Pharm Pulmonary 1

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Anonymous
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46381
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Pharm Pulmonary 1
Updated:
2010-10-31 23:34:28
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Pharm Pulmonary
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Pharm Pulmonary
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  1. In chronic inflammatory d/o of the airways which cells play a role?
    mast cells, eosinophils, T lymphocytes, and epithelial cells
  2. Asthma causes interaction between environmental and genetic factors. Name some stimuli that cause bronchospasms:
    • allergens
    • Infection
    • exercise
    • inhaled irritants
    • NSAIDS
    • emotional
    • GERD
  3. What is the main differentiating factor between asthma and COPD?
    Asthma is reversible
  4. Common presentation of asthma?
    wheezing, breathlessness, chest tightness
  5. Asthmatic cough is typically seen during what time of the day?
    PM>AM
  6. 2 response mechanisms associated with asthma?
    inflammatory->infiltration of the inflammatory cells->relaease of cytokines, IL, and other inflammatory mediators->airway inflammation

    bronchospastic->mast cells release histamine, leukotrienes, IL, and prostaglandins
  7. Info: The distal bronchial tree-> decreased cartilage-> more smooth muscle lining the lumen that is controlled by para/sympathetic stimulation

    More parasympathetic controll is located at the lumen which allows for more latitude/space esp. during exercise
  8. Asthma may present with this only sign which can also be indicative of CHF.
    Cough
  9. Pharmacologic interventions are aimed at what 2 response mechanisms? Give examples for each.
    Inflammatory= inhaled steroids

    Bronchospastic=sympathetic B Agonists and Anticholinergics
  10. Asthma Manifestions:

    What measures are key indicators of Asthma broncospasm? What other spirometry values that are affected?
    decreased FEV1 and FEV1/FVC

    • prolonged expiratory effort
    • decreased PEF, IRC, FVC
    • increased RV
    • Hyperinflation
    • Breathing is close to functional residual capacity
  11. Asthma manifestations:

    less effective cough, accessory muscle usage, ventilation/perfusion mismatch

    Hypoxemia, hypercapnia (increased CO2 in blood): BEWARE: Normal PCO2 initially in severe attack
  12. What is the main trigger for asthma?

    COPD?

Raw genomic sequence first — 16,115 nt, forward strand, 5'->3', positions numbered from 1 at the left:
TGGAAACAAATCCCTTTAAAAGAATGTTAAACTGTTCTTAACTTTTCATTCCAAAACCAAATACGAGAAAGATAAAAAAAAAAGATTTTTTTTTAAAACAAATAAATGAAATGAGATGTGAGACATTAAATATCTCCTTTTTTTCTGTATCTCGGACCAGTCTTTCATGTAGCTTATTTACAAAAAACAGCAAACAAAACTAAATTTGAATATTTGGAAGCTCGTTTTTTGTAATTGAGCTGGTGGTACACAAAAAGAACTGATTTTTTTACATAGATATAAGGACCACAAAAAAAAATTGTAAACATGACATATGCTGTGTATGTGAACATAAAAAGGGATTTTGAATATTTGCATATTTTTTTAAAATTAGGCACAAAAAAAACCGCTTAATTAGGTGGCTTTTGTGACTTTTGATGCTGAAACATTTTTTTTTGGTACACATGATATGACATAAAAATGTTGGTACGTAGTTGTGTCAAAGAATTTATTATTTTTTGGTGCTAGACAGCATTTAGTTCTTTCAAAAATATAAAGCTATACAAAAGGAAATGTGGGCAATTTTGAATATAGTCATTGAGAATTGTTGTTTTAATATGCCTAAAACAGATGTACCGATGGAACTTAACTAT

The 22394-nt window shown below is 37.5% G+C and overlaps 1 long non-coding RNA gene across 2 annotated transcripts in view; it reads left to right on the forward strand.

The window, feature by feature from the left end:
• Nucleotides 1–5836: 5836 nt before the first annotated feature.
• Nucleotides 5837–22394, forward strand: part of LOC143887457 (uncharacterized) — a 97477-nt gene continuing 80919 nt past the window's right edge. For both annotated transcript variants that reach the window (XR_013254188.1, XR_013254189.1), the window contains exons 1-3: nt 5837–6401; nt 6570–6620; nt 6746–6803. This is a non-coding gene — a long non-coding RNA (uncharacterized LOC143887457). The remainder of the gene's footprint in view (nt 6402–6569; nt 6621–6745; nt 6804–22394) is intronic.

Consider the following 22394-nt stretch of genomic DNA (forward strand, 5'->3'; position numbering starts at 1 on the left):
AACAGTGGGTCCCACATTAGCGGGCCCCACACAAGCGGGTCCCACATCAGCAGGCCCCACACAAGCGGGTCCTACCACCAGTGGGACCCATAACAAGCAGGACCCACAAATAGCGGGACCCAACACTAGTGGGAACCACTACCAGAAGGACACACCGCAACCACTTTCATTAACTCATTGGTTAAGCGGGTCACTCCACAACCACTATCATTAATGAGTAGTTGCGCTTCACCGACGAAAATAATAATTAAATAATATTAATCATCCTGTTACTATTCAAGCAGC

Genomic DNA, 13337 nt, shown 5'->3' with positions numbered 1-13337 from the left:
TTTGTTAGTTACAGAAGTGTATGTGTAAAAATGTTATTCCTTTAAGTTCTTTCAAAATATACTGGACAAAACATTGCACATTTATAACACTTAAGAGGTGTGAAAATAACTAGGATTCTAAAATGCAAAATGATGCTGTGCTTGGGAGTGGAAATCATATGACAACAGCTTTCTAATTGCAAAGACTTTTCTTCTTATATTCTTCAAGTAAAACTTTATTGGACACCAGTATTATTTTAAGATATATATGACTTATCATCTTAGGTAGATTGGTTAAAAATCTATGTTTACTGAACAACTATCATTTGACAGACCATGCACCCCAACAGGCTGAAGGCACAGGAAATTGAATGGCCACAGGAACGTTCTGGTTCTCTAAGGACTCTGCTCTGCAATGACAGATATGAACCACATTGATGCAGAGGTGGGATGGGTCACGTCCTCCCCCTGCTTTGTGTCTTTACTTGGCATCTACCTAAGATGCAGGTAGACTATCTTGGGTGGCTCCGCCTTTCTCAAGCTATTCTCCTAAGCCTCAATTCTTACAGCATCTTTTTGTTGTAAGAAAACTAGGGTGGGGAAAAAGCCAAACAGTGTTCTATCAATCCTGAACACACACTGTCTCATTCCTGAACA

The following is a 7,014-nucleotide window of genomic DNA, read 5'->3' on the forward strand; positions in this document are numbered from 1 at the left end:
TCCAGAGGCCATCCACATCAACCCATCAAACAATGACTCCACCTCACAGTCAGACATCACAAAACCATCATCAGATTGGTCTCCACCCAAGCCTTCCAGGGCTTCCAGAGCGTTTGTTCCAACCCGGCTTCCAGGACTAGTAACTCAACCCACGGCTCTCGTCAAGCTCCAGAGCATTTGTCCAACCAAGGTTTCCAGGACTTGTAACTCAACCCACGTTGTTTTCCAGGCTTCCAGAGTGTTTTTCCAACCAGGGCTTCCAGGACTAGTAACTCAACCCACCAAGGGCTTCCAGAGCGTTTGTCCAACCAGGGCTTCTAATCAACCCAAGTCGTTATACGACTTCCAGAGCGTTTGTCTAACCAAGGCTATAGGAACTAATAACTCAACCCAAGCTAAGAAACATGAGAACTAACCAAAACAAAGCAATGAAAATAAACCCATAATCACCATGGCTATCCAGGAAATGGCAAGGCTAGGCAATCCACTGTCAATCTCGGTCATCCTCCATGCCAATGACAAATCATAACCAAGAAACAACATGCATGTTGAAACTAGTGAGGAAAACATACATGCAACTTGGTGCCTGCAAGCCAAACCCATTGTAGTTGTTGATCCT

sensitizing agent (e.g allergen)

    Toxic injury (e.g. smoking)
  13. Inflammatory cells triggered by an asthma attack?
    CD4, lymphocytes and eosinophils
  14. COPD inflammatory cells that respond during an attack?
    CD8, Lymphocytes, and PMNS (polymorphonuclear neutrophils)
  15. Asthma affects which airways?
    Large airways
  16. COPD affects which airways?
    Small airways
  17. Asthma is reversible.

    T or F
    T, reversible
  18. COPD is reversible?
    F, irreversible
  19. All pts with asthma should have a quick relief bronchodilator for use as needed

    If quick relief dilators is needed >2 days per week or > 2x month for nighttime awakenings a controller med should be prescribed e.g?
    inhaled glucocorticosteroid
  20. Describe the squence of step up treatment for asthma control
    • SABA
    • Inhaled Steroid (or Luekotriene receptor antagonist)
    • Inhaled steroid+LABA (or inhaled steroid + leukotriene modifier)
    • Inhaled steroid +LABA+Luekotriene modifier
    • Add anti IgE (omalizumab)
  21. Inhaled glucocorticoid are the cornerstoned tx for COPD.

    T or F
    F, it is the cornerstone for asthma tx
  22. How long do glucocorticoids take to work?
    8 weeks
  23. Review Mild to Severe presentations of asthma
  24. Name some of the Glucocorticosteroids
    • beclomethasone
    • budenoside
    • fluticasone
    • triamcinolone
  25. Name some of the adverse effects of steroids oral (also high doses of inhaled steroids)
    • oral candidiasis
    • dysphonia
    • growth suppression
    • bone fx
    • infections
    • impaired wound healing
    • adrenal axis suppression (atrophy of hippocampus with prolonged use)
    • cataracts
  26. Doubling the dose of an inhaled steroid can have adverse effects. Adding a LABA is the solution for avoiding these effects; if the LABA fails then consider doubling the dose

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